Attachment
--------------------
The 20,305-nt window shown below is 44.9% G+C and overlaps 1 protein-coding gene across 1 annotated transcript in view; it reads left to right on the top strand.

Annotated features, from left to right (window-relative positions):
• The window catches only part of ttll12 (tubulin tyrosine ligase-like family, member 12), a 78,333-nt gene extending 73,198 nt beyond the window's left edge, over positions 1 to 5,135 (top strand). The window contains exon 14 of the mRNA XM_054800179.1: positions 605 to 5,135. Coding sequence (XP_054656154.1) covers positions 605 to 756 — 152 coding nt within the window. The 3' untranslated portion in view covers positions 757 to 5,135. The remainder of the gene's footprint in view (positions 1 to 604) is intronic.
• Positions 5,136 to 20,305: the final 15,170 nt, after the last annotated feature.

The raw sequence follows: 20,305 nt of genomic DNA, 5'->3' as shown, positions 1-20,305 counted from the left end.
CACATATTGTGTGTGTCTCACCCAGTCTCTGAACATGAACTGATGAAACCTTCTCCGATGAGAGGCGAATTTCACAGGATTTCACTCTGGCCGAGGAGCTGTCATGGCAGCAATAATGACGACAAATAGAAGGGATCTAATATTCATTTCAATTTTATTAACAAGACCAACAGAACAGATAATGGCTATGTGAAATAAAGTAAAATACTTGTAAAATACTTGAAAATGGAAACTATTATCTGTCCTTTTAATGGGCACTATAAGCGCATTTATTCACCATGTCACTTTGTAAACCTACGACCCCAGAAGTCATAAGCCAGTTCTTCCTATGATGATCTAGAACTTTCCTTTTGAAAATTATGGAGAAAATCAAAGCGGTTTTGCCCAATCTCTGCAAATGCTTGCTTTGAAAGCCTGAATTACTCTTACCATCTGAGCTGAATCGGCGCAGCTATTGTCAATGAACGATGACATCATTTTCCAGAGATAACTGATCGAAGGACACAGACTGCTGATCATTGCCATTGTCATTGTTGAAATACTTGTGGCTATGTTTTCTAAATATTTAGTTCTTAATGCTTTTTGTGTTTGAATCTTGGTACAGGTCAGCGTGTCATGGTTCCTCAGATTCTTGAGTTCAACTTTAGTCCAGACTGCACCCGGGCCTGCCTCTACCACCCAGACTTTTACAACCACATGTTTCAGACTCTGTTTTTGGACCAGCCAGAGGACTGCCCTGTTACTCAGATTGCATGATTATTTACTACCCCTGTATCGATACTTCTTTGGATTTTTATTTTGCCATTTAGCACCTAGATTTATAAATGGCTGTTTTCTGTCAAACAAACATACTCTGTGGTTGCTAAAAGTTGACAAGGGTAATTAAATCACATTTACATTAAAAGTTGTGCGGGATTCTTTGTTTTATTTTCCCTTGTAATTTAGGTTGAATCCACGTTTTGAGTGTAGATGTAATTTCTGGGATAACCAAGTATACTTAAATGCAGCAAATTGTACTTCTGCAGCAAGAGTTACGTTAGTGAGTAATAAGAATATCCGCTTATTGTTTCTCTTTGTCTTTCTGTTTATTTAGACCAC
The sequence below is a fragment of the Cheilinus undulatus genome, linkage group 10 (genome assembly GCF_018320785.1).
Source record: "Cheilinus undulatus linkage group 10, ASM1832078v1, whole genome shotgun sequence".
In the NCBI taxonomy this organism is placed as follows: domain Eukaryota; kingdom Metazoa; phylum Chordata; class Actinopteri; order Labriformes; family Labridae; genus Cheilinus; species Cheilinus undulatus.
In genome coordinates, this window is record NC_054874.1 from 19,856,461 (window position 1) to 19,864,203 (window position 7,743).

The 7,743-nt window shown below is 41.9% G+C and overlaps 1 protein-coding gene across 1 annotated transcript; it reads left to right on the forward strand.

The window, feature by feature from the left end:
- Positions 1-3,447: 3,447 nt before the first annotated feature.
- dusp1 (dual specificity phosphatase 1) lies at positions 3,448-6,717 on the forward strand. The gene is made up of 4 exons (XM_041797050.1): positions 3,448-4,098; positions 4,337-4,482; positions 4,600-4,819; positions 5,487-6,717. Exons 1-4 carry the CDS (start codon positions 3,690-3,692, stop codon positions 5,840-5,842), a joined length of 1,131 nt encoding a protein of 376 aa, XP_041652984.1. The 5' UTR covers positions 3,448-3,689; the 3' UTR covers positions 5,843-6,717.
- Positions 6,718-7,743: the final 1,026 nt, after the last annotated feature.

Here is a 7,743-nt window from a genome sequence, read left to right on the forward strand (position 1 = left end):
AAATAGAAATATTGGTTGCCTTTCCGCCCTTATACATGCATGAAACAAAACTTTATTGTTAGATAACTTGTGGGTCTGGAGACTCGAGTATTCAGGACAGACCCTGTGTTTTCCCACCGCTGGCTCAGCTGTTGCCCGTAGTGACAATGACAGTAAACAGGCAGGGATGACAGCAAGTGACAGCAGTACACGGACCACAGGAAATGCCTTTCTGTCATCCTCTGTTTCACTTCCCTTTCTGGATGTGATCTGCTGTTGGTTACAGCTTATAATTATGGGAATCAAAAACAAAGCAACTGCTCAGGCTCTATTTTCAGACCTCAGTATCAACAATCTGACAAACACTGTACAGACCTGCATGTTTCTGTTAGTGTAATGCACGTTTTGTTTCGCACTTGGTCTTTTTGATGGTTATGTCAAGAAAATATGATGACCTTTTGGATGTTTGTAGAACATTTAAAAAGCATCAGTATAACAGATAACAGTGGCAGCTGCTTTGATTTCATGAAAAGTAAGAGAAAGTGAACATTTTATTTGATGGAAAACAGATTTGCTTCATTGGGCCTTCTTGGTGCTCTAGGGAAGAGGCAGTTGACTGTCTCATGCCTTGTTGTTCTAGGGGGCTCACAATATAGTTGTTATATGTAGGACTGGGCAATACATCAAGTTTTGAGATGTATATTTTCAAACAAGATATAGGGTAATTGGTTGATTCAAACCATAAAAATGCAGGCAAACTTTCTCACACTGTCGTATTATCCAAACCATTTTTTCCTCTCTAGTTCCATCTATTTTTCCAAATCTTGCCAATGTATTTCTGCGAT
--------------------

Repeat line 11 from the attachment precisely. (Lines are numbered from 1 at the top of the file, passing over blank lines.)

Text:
The 7,743-nt window shown below is 41.9% G+C and overlaps 1 protein-coding gene across 1 annotated transcript; it reads left to right on the forward strand.